Amin Kef: Sierra Leone Telegraph: 10 March 2020:
One of Sierra Leone’s vibrant civil society activist, Thomas Moore Conteh, who was arrested on the 5th March 2020 by the police during a peaceful protest by some disenchanted students of the Limkokwing students, appeared in a jam-packed Magistrate Court in Freetown last Friday 6th March, where he was granted a Le150,000,000 bail by Magistrate. He will appear again in court on the 12th March 2020.
Rashid Dumbuya Esq ,the lead Counsel of over fifty legal representatives who came forward in court to defend Thomas Moore had this to say: “In my almost 10 years of practise as a human rights lawyer defending accused persons in court, I have never felt so timid but for this case. The passion and emotions that was bubbling from within was just uncontrollable. But thank God for divine wisdom and for showing Himself strong on our behalf.”
Indeed, the unity of the legal team and the support from civil society organisations and Linkokwing University students were indeed exemplary.
According to Lawyer Rashid, “while we keep celebrating the release of Thomas Moore Conteh, let us also remember that the issue of Limkokwing University has still not been resolved. We must therefore continue with our constructive engagements with the State so that the Limkokwing University saga will be resolved amicably and in a way that will ultimately guarantee the right to Education of the affected students who have been out of classes for about six months now.”
He said that the free quality education programme, which is a priority in the New Direction manifesto, must not be allowed to be undermined.
He maintained that Sierra Leone is a democracy and not an autocratic system of Government, hence, the need for absolute respect for fundamental human rights as enshrined in national and international law. (Photo: President Bio).
The lead Counsel also said that “education is an empowerment right and any attempt by the State to deprive an individual of that right is an attempt to render that individual as menace to society.”
He admonished all to desist from commenting on the case before the court’s decision, since the matter is now sub- judice.
It must be noted that a fundamental characteristic of modern democratic States is the existence of the right to freedom of expression, which includes the freedom to hold opinions and to receive and impart information and ideas without interference by the public authority.
The 1991 Constitution provides that everyone has the right to freedom of expression. As such, the approach of the Court is to give the term its literal and linguistic meaning as it applies to natural and legal persons.
The right, under the European Convention on Human Rights is supposed to be interpreted by the Court as being available to a range of natural persons including journalists in Goodwin v United Kingdom (1996), civil servants in Vogt v Germany (1995), serving members of the military in Engel v Netherlands (1976).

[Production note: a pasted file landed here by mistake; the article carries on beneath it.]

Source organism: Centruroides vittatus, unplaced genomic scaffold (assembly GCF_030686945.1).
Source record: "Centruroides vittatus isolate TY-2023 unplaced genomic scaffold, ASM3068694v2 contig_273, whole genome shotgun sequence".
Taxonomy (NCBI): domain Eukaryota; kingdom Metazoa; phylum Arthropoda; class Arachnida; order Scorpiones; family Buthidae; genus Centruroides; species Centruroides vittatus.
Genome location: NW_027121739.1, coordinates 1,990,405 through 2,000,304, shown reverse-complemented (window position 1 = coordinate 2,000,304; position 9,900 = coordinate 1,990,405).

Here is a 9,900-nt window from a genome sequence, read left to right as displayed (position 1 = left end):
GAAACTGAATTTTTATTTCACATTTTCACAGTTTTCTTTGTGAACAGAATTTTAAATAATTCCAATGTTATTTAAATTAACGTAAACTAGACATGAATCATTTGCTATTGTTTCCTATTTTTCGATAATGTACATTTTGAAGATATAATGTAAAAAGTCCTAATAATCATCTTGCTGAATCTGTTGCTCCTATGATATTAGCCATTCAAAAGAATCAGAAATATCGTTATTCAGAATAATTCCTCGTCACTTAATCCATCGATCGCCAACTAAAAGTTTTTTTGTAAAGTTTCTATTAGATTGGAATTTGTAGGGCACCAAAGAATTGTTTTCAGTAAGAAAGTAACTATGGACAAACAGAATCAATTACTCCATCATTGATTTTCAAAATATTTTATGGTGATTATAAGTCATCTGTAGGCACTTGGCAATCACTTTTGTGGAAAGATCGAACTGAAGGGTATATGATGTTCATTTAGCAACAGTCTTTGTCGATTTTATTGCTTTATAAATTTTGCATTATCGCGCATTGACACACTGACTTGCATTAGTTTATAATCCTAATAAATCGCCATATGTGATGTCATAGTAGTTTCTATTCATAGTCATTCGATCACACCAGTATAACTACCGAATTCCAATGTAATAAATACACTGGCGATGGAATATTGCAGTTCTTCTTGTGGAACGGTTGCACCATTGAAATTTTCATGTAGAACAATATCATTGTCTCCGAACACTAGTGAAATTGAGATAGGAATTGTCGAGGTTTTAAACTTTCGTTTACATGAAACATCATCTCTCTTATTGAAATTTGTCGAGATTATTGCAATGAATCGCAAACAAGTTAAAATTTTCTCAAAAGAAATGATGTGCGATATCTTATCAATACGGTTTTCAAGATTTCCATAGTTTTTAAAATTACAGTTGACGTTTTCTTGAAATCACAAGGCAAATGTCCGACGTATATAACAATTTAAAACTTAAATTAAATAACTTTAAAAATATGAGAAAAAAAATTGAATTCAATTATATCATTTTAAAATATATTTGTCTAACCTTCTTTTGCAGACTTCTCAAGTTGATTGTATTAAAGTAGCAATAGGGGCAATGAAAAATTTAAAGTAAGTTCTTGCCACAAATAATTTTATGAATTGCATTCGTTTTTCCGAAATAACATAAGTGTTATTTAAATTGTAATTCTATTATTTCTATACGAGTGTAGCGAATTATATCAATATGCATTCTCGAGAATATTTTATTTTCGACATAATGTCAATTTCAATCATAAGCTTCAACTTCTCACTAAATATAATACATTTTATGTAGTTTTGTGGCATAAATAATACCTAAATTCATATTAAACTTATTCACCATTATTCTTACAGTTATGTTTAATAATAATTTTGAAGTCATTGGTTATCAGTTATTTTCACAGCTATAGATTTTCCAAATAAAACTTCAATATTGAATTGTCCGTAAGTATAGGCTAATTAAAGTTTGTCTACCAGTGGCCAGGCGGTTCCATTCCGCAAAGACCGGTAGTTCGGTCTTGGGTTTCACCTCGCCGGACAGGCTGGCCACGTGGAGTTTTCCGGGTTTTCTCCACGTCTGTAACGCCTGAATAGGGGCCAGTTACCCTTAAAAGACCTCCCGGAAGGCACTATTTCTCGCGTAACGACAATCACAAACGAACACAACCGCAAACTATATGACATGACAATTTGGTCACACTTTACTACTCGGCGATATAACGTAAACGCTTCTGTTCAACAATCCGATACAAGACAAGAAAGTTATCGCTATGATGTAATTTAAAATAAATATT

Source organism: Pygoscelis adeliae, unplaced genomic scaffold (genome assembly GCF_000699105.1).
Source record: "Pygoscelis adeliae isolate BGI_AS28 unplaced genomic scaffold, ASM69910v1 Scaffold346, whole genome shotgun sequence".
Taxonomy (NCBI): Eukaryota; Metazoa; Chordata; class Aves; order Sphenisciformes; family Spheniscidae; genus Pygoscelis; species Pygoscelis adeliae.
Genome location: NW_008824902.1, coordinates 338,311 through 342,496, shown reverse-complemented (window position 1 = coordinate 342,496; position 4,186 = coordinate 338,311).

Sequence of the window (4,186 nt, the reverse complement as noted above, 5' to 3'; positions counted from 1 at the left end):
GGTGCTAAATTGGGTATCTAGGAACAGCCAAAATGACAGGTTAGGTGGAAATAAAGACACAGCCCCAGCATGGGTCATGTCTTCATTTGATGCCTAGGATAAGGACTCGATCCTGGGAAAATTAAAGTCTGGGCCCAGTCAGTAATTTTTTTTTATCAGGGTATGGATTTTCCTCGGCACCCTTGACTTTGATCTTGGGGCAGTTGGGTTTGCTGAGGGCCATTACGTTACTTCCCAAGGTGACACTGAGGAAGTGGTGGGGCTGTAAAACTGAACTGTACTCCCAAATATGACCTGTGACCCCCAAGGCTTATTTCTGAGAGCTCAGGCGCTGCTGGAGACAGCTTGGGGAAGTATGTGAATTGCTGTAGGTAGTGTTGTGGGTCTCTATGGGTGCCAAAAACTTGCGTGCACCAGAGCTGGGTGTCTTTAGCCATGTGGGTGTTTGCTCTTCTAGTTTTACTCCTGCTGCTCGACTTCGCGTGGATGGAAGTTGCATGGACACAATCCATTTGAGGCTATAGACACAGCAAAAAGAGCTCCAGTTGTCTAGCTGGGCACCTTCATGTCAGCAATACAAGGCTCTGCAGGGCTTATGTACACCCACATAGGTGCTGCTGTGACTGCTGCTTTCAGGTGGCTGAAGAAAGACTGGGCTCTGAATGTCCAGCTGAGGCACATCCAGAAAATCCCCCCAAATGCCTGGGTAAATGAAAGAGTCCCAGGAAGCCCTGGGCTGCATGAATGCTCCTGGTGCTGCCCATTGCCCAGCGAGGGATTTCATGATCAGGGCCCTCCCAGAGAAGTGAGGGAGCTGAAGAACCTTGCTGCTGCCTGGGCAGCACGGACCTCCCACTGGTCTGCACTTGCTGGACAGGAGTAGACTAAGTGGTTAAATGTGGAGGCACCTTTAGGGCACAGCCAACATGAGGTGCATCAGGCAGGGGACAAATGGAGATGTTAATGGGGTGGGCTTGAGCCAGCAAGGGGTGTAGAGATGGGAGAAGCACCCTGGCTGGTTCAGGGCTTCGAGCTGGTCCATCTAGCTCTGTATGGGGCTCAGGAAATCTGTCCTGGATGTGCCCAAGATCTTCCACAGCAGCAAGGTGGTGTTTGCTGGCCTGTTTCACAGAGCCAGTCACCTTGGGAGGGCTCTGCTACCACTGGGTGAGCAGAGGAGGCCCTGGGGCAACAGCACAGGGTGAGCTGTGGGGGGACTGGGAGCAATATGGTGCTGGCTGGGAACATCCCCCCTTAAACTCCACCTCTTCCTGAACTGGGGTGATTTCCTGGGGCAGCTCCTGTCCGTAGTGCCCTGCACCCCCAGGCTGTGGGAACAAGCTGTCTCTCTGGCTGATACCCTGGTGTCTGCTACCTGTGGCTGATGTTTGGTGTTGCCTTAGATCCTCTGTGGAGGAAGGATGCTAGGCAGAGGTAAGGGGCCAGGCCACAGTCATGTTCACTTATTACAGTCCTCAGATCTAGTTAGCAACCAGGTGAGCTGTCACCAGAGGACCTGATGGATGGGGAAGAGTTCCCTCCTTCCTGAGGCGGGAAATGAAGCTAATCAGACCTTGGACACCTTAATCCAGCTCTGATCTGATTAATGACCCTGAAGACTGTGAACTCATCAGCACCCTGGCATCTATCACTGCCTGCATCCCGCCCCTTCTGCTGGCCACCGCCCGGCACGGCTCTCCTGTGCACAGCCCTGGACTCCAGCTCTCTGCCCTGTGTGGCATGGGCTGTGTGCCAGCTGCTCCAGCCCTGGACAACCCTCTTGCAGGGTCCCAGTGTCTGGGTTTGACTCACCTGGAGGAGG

It has also been found to apply to publishers in Unabhangige Initiative Informations Viefalt v Austria (2003) and to newspapers in Sunday Times v United Kingdom (1979).
The right to freedom of expression is not only a primary cornerstone of democracy but also prerequisite for the enjoyment of many of the other rights and freedoms enshrined in the AU and ECOWAS Convention on Human Rights.
However, freedom of expression is subject to certain restrictions that are ‘in accordance with law’ and necessary ‘in a democratic society’.
Generally, the right to freedom of expression includes freedom to hold opinions and to receive and impart information and ideas. It constitutes one of the essential foundations of a society and therefore the right is applicable not only to ‘information’ or ‘ideas’ but also to those that offend, shock or disturb the State or any sector of the population.
Any consideration of freedom of expression must therefore recognize not just the underlying principles behind freedom of expression but also the interrelationship between freedom of expression and democracy.
As a general point therefore, when assessing freedom of expression, consideration should be given to the relationship between it and another fundamental constitutional right – the right to freedom of association.
However, under Sierra Leone law, the Public Order Act 1965 allows the State to impose limitations on these rights.
Under the law, an interference with freedom of speech and association must satisfy the following criteria: It must be prescribed by law, it must be necessary in a democratic society; should pursue a legitimate aim; any measures taken must be proportionate to the aim being pursued.
When all is said and done, in a democracy, the primary obligation of the State is to refrain from unlawful interferences with the exercise of the right to freedom of expression.
The mechanisms of the State, must avoid any legislative, judicial or administrative interference with the rights to freedom of expression and association. As a general rule all restrictions on freedom of expression are to be discouraged.
This further implies that the State is to take positive measures to promote the right to freedom of expression and association.